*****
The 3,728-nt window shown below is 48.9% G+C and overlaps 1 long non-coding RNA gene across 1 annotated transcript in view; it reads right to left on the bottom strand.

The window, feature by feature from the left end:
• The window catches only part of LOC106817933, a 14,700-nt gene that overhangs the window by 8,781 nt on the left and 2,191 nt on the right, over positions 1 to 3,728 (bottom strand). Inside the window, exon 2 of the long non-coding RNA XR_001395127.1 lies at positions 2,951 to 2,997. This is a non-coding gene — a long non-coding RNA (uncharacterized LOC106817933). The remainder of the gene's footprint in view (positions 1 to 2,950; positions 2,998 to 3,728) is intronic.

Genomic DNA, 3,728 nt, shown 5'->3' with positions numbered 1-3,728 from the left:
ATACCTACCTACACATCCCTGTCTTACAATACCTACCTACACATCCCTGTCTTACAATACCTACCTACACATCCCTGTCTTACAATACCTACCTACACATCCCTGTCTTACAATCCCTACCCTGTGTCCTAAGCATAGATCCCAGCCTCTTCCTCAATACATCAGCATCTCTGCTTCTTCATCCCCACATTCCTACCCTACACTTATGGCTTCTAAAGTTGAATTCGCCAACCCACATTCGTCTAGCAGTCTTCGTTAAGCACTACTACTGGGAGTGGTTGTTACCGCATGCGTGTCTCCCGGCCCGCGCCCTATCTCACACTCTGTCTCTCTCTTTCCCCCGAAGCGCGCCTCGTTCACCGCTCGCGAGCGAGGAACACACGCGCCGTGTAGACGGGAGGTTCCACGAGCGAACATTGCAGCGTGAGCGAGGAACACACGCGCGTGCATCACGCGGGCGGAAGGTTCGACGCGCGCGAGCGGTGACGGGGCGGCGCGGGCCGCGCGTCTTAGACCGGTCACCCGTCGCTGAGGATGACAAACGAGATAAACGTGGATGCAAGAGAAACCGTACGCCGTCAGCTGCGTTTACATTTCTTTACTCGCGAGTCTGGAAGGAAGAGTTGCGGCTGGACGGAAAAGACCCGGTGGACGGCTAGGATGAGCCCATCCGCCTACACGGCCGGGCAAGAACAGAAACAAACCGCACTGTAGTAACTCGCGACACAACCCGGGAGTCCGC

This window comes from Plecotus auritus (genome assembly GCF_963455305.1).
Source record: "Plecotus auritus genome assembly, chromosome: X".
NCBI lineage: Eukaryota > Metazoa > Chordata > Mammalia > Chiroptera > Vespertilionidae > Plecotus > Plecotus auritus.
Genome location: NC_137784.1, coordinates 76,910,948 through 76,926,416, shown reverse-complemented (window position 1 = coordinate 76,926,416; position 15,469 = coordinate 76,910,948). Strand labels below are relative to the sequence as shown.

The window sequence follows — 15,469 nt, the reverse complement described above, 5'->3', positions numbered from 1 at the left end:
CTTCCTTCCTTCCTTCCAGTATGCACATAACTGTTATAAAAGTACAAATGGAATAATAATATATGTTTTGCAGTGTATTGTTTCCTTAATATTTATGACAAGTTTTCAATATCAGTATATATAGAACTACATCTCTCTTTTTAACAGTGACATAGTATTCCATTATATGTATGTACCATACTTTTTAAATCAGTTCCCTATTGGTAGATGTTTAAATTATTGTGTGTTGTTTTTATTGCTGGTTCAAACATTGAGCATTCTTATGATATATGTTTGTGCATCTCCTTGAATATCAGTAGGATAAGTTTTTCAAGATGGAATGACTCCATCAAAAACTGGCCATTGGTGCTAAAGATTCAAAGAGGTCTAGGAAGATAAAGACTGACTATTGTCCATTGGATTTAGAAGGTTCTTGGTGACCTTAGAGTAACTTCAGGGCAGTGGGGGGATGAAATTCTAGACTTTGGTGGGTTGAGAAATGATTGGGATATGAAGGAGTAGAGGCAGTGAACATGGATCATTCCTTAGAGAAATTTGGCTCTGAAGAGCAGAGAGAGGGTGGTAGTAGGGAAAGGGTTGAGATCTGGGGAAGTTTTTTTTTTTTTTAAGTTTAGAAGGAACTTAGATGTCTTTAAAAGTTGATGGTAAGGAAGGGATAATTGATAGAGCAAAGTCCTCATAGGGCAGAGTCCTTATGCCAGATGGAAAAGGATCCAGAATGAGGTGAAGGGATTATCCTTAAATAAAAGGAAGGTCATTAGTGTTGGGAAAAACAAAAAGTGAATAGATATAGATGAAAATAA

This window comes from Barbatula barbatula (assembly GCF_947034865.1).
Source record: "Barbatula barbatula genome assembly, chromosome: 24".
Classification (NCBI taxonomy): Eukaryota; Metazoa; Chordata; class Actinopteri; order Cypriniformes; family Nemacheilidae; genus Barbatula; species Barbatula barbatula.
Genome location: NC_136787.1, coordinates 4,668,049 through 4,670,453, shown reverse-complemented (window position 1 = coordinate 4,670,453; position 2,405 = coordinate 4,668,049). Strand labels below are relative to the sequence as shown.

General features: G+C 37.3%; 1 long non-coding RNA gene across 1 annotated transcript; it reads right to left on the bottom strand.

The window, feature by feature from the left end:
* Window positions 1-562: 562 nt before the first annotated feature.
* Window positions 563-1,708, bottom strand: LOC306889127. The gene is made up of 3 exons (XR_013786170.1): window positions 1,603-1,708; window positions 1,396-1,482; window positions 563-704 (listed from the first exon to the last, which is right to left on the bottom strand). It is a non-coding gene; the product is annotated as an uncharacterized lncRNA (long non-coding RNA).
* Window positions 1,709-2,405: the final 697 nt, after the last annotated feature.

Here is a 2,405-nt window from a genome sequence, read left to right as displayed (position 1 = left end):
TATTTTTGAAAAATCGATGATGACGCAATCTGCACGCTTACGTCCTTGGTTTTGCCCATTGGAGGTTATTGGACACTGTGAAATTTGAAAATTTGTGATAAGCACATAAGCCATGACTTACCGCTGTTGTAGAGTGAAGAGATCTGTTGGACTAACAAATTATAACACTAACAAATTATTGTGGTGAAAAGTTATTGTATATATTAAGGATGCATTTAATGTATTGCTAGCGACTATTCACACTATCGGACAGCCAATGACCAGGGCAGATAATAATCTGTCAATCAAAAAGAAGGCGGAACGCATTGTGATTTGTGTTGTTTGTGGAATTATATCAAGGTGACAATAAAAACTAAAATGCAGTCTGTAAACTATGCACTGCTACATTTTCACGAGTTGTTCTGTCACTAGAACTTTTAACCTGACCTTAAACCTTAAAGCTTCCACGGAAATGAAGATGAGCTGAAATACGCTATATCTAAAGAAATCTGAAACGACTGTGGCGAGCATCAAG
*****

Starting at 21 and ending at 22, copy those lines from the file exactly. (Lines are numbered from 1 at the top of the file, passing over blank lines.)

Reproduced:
Here is a 2,405-nt window from a genome sequence, read left to right as displayed (position 1 = left end):
TATTTTTGAAAAATCGATGATGACGCAATCTGCACGCTTACGTCCTTGGTTTTGCCCATTGGAGGTTATTGGACACTGTGAAATTTGAAAATTTGTGATAAGCACATAAGCCATGACTTACCGCTGTTGTAGAGTGAAGAGATCTGTTGGACTAACAAATTATAACACTAACAAATTATTGTGGTGAAAAGTTATTGTATATATTAAGGATGCATTTAATGTATTGCTAGCGACTATTCACACTATCGGACAGCCAATGACCAGGGCAGATAATAATCTGTCAATCAAAAAGAAGGCGGAACGCATTGTGATTTGTGTTGTTTGTGGAATTATATCAAGGTGACAATAAAAACTAAAATGCAGTCTGTAAACTATGCACTGCTACATTTTCACGAGTTGTTCTGTCACTAGAACTTTTAACCTGACCTTAAACCTTAAAGCTTCCACGGAAATGAAGATGAGCTGAAATACGCTATATCTAAAGAAATCTGAAACGACTGTGGCGAGCATCAAG